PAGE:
Inflation surged 9.1% last month, spiking even more than economists expected to its highest level since November 1981 as Americans got pummeled by record gas prices, soaring rents and stiff grocery bills.
The dismal June reading released by the Labor Department on Wednesday will ratchet up pressure on President Biden, who has faced widespread criticism over his muted initial response to inflation as higher prices slammed household budgets.
On a monthly basis, the Consumer Price Index, a closely watched inflation gauge that measures what consumers paid for goods and services, rose 1.3% from May to June.
The core CPI, or the price of goods excluding volatile food and energy costs, was 5.9% on an annualized basis.
June’s numbers were even higher than expected for economists as initial policy efforts meant to curtail prices fail to make an impact. Economists had expected an 8.8% increase for the month, according to Dow Jones data. Economists had expected the core CPI to increase 5.7%.
Energy prices have surged 41.6% since the same month last year, marking the steepest annual increase since April 1980. The food index also increased at a decades-high clip of 10.4%.
Rent prices, another key input for inflation, jumped 0.8% from May to June – the largest monthly increase since April 1986.
The numbers also increase the likelihood that the Federal Reserve will move forward with another steep rate hike at its meeting later this month. The Fed hiked its benchmark interest rate by three-quarters of a percentage point for the first time since 1994 after a higher-than-expected inflation reading in June.
Markets have fallen into bear territory in recent weeks – a sign that investors are skeptical of Fed Chair Jerome Powell’s ability to successfully combat inflation through rate hikes without tipping the US economy into a recession.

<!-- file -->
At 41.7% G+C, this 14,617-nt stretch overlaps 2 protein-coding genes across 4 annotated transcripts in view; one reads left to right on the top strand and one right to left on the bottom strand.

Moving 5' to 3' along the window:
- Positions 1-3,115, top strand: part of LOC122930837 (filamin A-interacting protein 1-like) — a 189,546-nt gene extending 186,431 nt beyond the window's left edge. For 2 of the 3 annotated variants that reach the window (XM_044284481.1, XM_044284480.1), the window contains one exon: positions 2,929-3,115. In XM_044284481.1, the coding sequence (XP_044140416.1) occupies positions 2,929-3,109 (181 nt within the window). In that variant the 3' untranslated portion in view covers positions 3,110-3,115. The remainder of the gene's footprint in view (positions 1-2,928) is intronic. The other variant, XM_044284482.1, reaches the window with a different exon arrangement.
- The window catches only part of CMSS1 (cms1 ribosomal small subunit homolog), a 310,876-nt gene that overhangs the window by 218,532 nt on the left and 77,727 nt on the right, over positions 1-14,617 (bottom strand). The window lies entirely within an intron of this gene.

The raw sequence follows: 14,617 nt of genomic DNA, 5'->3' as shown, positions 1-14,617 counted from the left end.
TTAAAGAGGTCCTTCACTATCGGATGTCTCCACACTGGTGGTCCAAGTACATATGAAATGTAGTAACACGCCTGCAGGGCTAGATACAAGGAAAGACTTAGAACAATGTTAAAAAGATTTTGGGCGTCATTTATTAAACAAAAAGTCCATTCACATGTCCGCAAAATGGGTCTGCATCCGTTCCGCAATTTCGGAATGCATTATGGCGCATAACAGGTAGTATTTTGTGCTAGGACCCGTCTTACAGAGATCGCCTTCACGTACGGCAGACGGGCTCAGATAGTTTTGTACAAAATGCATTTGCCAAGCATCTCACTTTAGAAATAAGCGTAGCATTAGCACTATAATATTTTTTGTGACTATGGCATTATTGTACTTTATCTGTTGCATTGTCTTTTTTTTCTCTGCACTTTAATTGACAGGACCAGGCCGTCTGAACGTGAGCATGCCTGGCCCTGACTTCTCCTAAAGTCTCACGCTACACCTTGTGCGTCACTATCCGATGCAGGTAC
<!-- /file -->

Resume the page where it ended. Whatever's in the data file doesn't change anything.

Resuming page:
“Across the economy, consumers, business leaders, investors and regulators are all asking the same question: When will inflation peak?” Bankrate senior economic analyst Mark Hamrick said. “Central bankers were caught flatfooted and are now trying to play catch-up and recover some of their bruised credibility.”
As The Post reported, White House officials began a campaign to spin the numbers before they were released – with top Biden economic advisers Brian Deese and Cecilia Rouse noting in a memo that the data “will largely not reflect the substantial declines in gas prices we’ve seen since the middle of June.”
White House Press Secretary Karine Jean-Pierre also warned that the “headline number” for the CPI – meaning its reading with the price of volatile food and energy prices included – was likely to be “highly elevated” due to the gas prices.
There are some signs that inflation is nearing its peak after months of increases. The national average gas price has fallen steadily in recent weeks, dropping to $4.631 per gallon on Wednesday after reaching an all-time high of $5.016 on June 14.
Hours before the Labor Department’s June CPI report was published, a widely circulated fake report claiming inflation hit 10.2% last month sent stocks plunging to session lows.
The Bureau of Labor Statistics tweeted Thursday afternoon that the report was fake.
“We’re aware of a fake CPI release image circulating on Twitter. It is a fake. Stay tuned for the real CPI release tomorrow at 8:30 AM ET,” the department said.